The BBC, as was to be expected, swiftly moved its focus onto the 'fears of a backlash against Muslims' angle this week in the wake of Easter Sunday's terror attacks targeting Christians and foreigners. Given the volatility of Sri Lankan society, of course, that's a far from unreasonable fear. Still, the corporation's account of 'What led to [the] carnage?' presents a markedly different one to that given by the Associated Press.
According to the BBC's Anbarasan Ethirajan, the attacks need to be seen in the context of Muslim suffering in Sri Lanka, first at the hands of the Tamil Tigers, then at the hands of Buddhist mobs and neglectful Sri Lankan governments. Such grievances, especially a mob attack last year, may have turned some Sri Lanka Muslims towards National Towheed Jamaat (the Muslim terrorist group accused of the killings).
According to AP's Foster Klug, however, there are deeper, longer-term problems within the Muslim community there. National Towheed Jamaat had been causing concern in the country since at least 2014 by "making mosque attendance compulsory, forcing a strict implementation of Islamic law and making women cover their faces and wear long robes" and its leader had also "been known for several years because of his incendiary online speeches lashing out against all non-Muslims and calling for their elimination":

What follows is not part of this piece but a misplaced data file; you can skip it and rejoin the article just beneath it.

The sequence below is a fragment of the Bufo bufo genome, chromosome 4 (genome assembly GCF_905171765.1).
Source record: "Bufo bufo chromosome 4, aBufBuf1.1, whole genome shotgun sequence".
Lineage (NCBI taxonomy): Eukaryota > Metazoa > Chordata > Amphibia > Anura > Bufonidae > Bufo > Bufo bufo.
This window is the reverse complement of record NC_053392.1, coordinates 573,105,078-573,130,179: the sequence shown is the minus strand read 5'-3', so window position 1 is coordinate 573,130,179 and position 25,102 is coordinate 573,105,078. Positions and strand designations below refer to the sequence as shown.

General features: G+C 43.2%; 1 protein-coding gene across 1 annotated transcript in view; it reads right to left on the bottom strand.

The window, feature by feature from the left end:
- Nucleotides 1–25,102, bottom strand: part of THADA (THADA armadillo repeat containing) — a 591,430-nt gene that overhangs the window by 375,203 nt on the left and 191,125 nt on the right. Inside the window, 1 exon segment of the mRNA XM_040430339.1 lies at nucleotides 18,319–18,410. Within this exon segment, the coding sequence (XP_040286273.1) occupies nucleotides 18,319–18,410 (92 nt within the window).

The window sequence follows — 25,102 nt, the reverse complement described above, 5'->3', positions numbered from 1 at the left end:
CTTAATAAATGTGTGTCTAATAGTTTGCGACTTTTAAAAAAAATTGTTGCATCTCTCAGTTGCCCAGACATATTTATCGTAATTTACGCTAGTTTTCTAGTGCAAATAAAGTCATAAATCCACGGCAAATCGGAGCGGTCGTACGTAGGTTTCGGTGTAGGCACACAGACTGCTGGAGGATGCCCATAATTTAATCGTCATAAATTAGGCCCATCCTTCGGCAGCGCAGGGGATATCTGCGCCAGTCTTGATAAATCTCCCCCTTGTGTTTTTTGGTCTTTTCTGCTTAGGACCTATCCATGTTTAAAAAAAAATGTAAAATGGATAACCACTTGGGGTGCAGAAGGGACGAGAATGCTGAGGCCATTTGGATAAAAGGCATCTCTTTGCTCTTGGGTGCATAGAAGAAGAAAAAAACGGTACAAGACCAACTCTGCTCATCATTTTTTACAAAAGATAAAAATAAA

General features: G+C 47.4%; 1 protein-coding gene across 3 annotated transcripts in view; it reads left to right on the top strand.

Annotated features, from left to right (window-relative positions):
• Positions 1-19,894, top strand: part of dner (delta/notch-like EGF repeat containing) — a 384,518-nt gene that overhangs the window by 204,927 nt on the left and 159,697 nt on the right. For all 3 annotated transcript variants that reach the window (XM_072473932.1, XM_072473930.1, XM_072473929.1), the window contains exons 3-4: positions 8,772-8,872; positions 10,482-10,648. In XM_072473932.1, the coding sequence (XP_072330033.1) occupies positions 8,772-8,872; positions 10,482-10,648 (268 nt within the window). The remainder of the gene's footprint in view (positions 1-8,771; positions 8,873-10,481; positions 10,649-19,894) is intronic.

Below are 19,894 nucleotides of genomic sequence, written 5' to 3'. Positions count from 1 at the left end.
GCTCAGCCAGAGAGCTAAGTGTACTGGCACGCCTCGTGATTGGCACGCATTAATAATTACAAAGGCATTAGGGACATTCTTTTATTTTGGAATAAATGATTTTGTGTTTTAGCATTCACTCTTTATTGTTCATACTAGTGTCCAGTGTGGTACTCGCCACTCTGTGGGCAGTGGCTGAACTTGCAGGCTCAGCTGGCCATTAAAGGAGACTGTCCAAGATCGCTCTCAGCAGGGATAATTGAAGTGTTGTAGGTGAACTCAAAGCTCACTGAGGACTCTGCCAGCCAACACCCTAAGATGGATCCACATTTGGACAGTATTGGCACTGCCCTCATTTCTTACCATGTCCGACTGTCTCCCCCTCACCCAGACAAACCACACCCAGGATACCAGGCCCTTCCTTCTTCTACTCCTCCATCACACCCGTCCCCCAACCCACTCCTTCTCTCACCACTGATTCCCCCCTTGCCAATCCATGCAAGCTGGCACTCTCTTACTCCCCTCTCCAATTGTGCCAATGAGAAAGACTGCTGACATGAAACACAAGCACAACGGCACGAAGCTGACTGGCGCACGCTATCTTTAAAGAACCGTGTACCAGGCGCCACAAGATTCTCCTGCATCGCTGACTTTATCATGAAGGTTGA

The Easter explosions may have seemed sudden, but experts point to a long period of gradual radicalization among some Sri Lankan Muslims.
Muslims in the country were once a “model community” that supported the government in the fight against the Tamil Tiger rebels in the civil war that ended in 2009, terrorism expert Rohan Gunaratna said. It was only after the 2001 attacks in the United States and the subsequent U.S. invasion of Iraq, he said, that radical preachers began coming to Sri Lanka, often from Saudi Arabia and Pakistan, and extremists began more regularly posting online hate.
“This type of Islam started to replace the local and traditional type, which is a very beautiful form of Islam because it accommodated other religions. There had been space for other religious groups to operate, but the type that came from the Middle East was very hard line, more political, more anti-Western,” he said.
Now, he said, “The floodgates have been opened.”